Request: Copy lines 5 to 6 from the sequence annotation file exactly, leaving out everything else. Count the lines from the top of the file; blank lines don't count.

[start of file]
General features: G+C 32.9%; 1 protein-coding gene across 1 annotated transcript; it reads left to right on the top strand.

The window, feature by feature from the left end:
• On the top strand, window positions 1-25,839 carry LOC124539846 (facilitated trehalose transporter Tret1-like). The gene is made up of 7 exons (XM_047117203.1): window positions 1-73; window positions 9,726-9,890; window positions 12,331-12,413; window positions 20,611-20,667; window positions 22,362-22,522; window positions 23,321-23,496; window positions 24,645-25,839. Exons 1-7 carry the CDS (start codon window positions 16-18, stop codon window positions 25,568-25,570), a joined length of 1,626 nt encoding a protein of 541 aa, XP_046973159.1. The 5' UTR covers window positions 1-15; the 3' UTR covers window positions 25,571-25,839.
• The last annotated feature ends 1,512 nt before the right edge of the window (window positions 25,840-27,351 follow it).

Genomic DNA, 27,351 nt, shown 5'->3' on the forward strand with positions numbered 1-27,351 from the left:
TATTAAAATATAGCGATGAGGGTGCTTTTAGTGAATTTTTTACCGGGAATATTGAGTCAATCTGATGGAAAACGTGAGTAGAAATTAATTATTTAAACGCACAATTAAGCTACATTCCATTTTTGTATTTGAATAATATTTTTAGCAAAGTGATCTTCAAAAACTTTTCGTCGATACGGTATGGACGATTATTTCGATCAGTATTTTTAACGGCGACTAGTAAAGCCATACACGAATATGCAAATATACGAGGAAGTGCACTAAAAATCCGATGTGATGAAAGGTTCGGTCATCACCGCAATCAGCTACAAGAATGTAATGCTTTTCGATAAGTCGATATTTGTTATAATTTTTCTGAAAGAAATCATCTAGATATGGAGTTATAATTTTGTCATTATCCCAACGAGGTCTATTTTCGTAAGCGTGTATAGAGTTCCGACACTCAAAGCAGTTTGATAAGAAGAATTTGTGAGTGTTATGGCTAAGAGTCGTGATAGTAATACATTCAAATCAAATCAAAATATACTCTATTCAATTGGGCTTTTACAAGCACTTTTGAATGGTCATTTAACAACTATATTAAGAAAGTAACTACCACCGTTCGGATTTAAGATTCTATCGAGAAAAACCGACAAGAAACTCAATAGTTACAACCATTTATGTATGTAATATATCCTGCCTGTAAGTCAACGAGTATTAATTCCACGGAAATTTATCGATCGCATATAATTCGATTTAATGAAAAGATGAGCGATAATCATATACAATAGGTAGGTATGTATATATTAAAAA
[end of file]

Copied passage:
Genomic DNA, 27,351 nt, shown 5'->3' on the forward strand with positions numbered 1-27,351 from the left:
TATTAAAATATAGCGATGAGGGTGCTTTTAGTGAATTTTTTACCGGGAATATTGAGTCAATCTGATGGAAAACGTGAGTAGAAATTAATTATTTAAACGCACAATTAAGCTACATTCCATTTTTGTATTTGAATAATATTTTTAGCAAAGTGATCTTCAAAAACTTTTCGTCGATACGGTATGGACGATTATTTCGATCAGTATTTTTAACGGCGACTAGTAAAGCCATACACGAATATGCAAATATACGAGGAAGTGCACTAAAAATCCGATGTGATGAAAGGTTCGGTCATCACCGCAATCAGCTACAAGAATGTAATGCTTTTCGATAAGTCGATATTTGTTATAATTTTTCTGAAAGAAATCATCTAGATATGGAGTTATAATTTTGTCATTATCCCAACGAGGTCTATTTTCGTAAGCGTGTATAGAGTTCCGACACTCAAAGCAGTTTGATAAGAAGAATTTGTGAGTGTTATGGCTAAGAGTCGTGATAGTAATACATTCAAATCAAATCAAAATATACTCTATTCAATTGGGCTTTTACAAGCACTTTTGAATGGTCATTTAACAACTATATTAAGAAAGTAACTACCACCGTTCGGATTTAAGATTCTATCGAGAAAAACCGACAAGAAACTCAATAGTTACAACCATTTATGTATGTAATATATCCTGCCTGTAAGTCAACGAGTATTAATTCCACGGAAATTTATCGATCGCATATAATTCGATTTAATGAAAAGATGAGCGATAATCATATACAATAGGTAGGTATGTATATATTAAAAA